View Full Version : 3D anime/manga technique discussion
02-02-2005, 02:03 AM
As the years pass, many Japanimation companys are turning to 3d application to help provide realism to their anime. One anime for isntance is the famous Ghost in the Shell II: Innocense (http://www.gofishpictures.com/GITS2/main.html) and the tv series Stand Alone Complex (http://www.manga.com/ghosttv/index2.html). There are many techniques for creating these "hand drawn" looking 3d models, and that is what this discussion will be about. So far the information I have found is
- The ghost in the shell SAC series and I believe the movie also were rendered with
Illustrate (http://www.davidgould.com/Illustrate/IllustrateForMax/Illustrate53.htm) which is a 3ds max render plug-in
- 3D Studio Max was one of the programs used for modeling objects and people in ghost in the shell II and stand alone complex, which you can read in this (http://www4.discreet.com/3dsmax/3dsmax.php?id=990) article.
Any input of info you may have would be awsome! even if you know of tutorials on modeling 3d anime that look "hand drawn".
02-02-2005, 05:39 PM
The trick is I think to model for the renderer that you will use for it.
Lots of different toon renderers around so pick one and see what kind of controls it has than start looking into the effect you can reach with them, things like polygons overlapping, underlapping hidden line removal and cutting edges to get lines in the middle of a solid surface.
Since it never really looks realistic I don't think you should use that word, I think they go for more consistency and physical accuracy in the motion, and ofcourse using a computer saves time. More believability/recognisability is more like it I think.
02-03-2005, 02:58 AM
Thanks for the nice input, and you are right about the realistic part. I should have gone into more depth when I was talking. You make a good point, what render'er you are using would change how you would model the model. I will post more info as I find it.
02-03-2005, 09:39 AM
as far as ive seen, the modelling is the same, like any other character you make.. there are somet things you dont have to model.. but thats rare . most of it is just the shader., creating the lines you want at a certaint spot are made by the objects edges istself.. i dont believe edges are modelld into object to create toon lines there.. you juust have to make your shader, so that it gives a line when a x angle.. or get x amount of light etc.
everything must look difuse.. caus most tonns are also, but you have different tones of it, to get a nice shading.. like in appleseed.. its more of a in the middle thing, you can see it are just normall model with a toon like shader on top..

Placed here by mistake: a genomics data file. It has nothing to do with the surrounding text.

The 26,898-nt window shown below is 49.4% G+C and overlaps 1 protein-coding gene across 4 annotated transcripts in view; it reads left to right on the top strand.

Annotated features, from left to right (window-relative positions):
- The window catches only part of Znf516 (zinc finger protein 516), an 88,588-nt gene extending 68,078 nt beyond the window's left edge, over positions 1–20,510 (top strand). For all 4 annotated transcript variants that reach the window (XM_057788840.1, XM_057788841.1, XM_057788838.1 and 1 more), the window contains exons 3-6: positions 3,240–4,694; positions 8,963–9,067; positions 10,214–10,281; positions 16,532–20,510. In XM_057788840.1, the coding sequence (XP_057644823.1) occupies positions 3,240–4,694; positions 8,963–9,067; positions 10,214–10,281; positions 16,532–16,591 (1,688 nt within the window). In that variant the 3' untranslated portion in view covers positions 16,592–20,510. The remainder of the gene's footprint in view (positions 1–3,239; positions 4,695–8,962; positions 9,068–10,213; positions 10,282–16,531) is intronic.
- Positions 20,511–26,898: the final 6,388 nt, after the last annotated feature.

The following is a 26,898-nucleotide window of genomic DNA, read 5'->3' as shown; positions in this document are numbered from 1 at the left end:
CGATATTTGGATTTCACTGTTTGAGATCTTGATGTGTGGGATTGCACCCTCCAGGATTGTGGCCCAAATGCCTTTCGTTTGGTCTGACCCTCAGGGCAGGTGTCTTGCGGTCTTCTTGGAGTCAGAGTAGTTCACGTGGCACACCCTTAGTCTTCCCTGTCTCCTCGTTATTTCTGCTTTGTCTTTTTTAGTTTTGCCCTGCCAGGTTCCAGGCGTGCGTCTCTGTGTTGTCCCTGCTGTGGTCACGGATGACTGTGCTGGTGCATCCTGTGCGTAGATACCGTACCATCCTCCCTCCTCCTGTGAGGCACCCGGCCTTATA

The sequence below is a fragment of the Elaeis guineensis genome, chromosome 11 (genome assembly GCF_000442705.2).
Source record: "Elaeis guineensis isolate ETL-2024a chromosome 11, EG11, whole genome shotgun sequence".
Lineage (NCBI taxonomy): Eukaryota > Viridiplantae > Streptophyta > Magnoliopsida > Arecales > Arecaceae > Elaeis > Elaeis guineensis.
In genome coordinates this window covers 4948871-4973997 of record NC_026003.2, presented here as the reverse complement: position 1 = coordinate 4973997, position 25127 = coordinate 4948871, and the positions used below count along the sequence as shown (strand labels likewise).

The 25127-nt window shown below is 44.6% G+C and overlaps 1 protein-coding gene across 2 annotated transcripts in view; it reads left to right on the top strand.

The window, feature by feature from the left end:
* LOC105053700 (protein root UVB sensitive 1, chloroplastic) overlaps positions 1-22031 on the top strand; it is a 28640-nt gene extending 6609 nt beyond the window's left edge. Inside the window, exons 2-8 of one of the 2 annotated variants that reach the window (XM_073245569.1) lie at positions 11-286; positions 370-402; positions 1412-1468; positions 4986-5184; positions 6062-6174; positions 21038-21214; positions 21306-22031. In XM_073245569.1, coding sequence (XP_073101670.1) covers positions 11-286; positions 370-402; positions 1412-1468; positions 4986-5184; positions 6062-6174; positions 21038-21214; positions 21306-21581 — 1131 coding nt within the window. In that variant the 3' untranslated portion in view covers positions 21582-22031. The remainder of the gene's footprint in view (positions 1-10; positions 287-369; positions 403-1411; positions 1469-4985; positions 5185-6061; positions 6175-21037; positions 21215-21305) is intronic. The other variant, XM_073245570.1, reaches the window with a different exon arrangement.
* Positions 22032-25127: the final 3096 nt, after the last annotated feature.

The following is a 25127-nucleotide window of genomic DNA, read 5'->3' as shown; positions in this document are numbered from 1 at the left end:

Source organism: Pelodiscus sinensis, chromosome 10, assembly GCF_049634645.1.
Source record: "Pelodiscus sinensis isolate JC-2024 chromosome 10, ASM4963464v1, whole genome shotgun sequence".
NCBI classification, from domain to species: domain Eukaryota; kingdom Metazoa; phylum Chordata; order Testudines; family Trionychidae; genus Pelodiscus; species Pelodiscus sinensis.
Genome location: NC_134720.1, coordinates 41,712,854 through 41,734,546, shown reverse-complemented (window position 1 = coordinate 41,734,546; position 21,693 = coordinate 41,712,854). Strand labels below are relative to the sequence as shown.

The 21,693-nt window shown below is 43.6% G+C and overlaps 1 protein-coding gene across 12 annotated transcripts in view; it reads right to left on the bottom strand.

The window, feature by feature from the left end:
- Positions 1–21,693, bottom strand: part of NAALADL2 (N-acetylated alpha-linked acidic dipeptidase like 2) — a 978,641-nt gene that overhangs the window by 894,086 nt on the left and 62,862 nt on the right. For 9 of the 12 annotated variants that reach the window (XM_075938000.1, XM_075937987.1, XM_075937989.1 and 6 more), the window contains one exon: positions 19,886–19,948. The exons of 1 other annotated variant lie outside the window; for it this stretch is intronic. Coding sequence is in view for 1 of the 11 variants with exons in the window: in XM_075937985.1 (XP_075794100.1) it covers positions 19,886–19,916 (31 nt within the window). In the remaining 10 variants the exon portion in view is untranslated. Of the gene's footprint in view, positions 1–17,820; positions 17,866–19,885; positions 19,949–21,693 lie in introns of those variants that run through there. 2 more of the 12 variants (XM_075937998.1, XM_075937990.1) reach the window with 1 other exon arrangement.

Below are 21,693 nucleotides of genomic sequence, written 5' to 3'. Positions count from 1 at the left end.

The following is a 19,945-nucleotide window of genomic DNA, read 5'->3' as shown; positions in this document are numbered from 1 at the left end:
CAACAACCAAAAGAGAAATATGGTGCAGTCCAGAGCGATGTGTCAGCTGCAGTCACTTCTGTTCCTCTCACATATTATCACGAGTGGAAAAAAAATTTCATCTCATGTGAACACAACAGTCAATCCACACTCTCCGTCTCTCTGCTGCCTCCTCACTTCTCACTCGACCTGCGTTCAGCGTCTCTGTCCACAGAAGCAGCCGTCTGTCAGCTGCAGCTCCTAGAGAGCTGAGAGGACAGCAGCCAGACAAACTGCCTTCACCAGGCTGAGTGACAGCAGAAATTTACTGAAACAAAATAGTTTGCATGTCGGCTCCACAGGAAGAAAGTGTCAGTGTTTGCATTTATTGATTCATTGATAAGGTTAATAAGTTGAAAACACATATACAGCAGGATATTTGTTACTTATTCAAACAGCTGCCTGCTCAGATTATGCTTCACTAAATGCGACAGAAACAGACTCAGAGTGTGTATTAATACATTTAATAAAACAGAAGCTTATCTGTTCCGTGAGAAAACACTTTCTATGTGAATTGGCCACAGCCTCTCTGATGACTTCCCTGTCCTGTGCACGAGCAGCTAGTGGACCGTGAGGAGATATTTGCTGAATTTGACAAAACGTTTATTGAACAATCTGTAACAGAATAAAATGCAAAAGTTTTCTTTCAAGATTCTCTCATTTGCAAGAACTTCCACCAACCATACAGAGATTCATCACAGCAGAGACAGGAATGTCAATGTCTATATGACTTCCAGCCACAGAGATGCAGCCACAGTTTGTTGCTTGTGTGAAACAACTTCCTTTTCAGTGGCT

wonderfull days is a good example of anime 3d toon shading.
it depends on what you want to get with your toon, mostly color/ shading, goes with a certain type of realism.
i think the best way to learn it, is getting a good toon shader, maybe look up what they used in ghost in the shell stand alone complex.. its max so.. ink and paint? maybe, and than try to get the same result.. check all the options and what they are.. musnt be o hard i guess..
02-03-2005, 08:52 PM
and then there is this guy...
best 3d/anime i have seen. really great stuff. ghost in the shell i think merges the 2 the best. most of the scenes looks like the two belong [instead of some anime where the character is very hand drawn with crisp cg in the background].
02-03-2005, 10:04 PM
ivo D - you make a good point! thanks!
Kole - Thanks for the awsome link, I suggest any one who is interested in this topic to check it.
02-03-2005, 10:14 PM
Old news, but new to me. Look what I found and of all places *doh
02-05-2005, 01:11 AM
I am interested in toonshading too. I made some toon/anime renders myself.
I made these with Cinema4D. I think most important is the right shape. You can make good
toonrenderings with almost every renderer.
02-05-2005, 02:20 AM
Hey! beautiful work! thanks for the input...
06-06-2005, 01:10 PM
I was wondering what they used on GITS: Innocence (note to myself: Illustrator is just what I need:wise: )... Well I have Illustrator and I'm still trying to find the right settings, but I noticed that anime models are very different from anyting else. The big problems are with the head because it has a lot of detail and yet if you over do it you get some bad lines. Well, what the hell am I talking about....I'm just a begginer:D. That being said maybe some of you pros might give us a clue cuz' these things are very rare.
06-06-2005, 01:10 PM
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